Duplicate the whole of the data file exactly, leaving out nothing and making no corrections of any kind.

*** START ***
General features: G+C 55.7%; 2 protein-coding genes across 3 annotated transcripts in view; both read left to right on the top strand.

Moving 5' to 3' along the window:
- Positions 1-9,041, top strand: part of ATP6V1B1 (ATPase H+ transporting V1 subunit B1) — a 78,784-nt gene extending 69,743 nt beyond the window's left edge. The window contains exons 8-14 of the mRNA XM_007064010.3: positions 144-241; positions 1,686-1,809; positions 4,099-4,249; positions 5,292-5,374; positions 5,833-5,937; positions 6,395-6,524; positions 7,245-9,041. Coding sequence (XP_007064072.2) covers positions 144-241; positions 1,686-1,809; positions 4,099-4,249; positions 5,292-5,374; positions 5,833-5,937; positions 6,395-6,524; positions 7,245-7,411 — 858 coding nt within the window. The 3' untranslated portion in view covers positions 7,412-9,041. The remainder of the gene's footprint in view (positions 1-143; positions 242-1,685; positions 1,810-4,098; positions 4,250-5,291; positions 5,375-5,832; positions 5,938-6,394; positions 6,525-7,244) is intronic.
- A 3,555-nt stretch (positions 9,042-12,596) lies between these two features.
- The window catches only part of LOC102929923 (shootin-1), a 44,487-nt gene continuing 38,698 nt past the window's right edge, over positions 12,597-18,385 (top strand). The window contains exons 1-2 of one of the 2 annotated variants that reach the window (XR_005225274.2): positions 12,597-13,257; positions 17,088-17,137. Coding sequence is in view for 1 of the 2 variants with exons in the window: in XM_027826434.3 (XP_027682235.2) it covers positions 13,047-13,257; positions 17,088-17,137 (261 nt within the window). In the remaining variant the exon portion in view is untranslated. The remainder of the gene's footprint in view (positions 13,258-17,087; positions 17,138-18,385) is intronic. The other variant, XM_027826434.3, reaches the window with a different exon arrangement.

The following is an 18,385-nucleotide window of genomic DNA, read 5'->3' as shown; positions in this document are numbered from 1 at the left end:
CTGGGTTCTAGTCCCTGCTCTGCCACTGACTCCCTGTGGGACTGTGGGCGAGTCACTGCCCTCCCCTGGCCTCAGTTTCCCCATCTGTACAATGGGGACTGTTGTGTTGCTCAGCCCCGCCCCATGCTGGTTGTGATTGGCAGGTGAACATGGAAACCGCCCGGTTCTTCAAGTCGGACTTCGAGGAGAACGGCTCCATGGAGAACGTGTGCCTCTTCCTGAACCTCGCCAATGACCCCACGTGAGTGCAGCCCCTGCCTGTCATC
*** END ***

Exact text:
General features: G+C 55.7%; 2 protein-coding genes across 3 annotated transcripts in view; both read left to right on the top strand.

Moving 5' to 3' along the window:
- Positions 1-9,041, top strand: part of ATP6V1B1 (ATPase H+ transporting V1 subunit B1) — a 78,784-nt gene extending 69,743 nt beyond the window's left edge. The window contains exons 8-14 of the mRNA XM_007064010.3: positions 144-241; positions 1,686-1,809; positions 4,099-4,249; positions 5,292-5,374; positions 5,833-5,937; positions 6,395-6,524; positions 7,245-9,041. Coding sequence (XP_007064072.2) covers positions 144-241; positions 1,686-1,809; positions 4,099-4,249; positions 5,292-5,374; positions 5,833-5,937; positions 6,395-6,524; positions 7,245-7,411 — 858 coding nt within the window. The 3' untranslated portion in view covers positions 7,412-9,041. The remainder of the gene's footprint in view (positions 1-143; positions 242-1,685; positions 1,810-4,098; positions 4,250-5,291; positions 5,375-5,832; positions 5,938-6,394; positions 6,525-7,244) is intronic.
- A 3,555-nt stretch (positions 9,042-12,596) lies between these two features.
- The window catches only part of LOC102929923 (shootin-1), a 44,487-nt gene continuing 38,698 nt past the window's right edge, over positions 12,597-18,385 (top strand). The window contains exons 1-2 of one of the 2 annotated variants that reach the window (XR_005225274.2): positions 12,597-13,257; positions 17,088-17,137. Coding sequence is in view for 1 of the 2 variants with exons in the window: in XM_027826434.3 (XP_027682235.2) it covers positions 13,047-13,257; positions 17,088-17,137 (261 nt within the window). In the remaining variant the exon portion in view is untranslated. The remainder of the gene's footprint in view (positions 13,258-17,087; positions 17,138-18,385) is intronic. The other variant, XM_027826434.3, reaches the window with a different exon arrangement.

The following is an 18,385-nucleotide window of genomic DNA, read 5'->3' as shown; positions in this document are numbered from 1 at the left end:
CTGGGTTCTAGTCCCTGCTCTGCCACTGACTCCCTGTGGGACTGTGGGCGAGTCACTGCCCTCCCCTGGCCTCAGTTTCCCCATCTGTACAATGGGGACTGTTGTGTTGCTCAGCCCCGCCCCATGCTGGTTGTGATTGGCAGGTGAACATGGAAACCGCCCGGTTCTTCAAGTCGGACTTCGAGGAGAACGGCTCCATGGAGAACGTGTGCCTCTTCCTGAACCTCGCCAATGACCCCACGTGAGTGCAGCCCCTGCCTGTCATC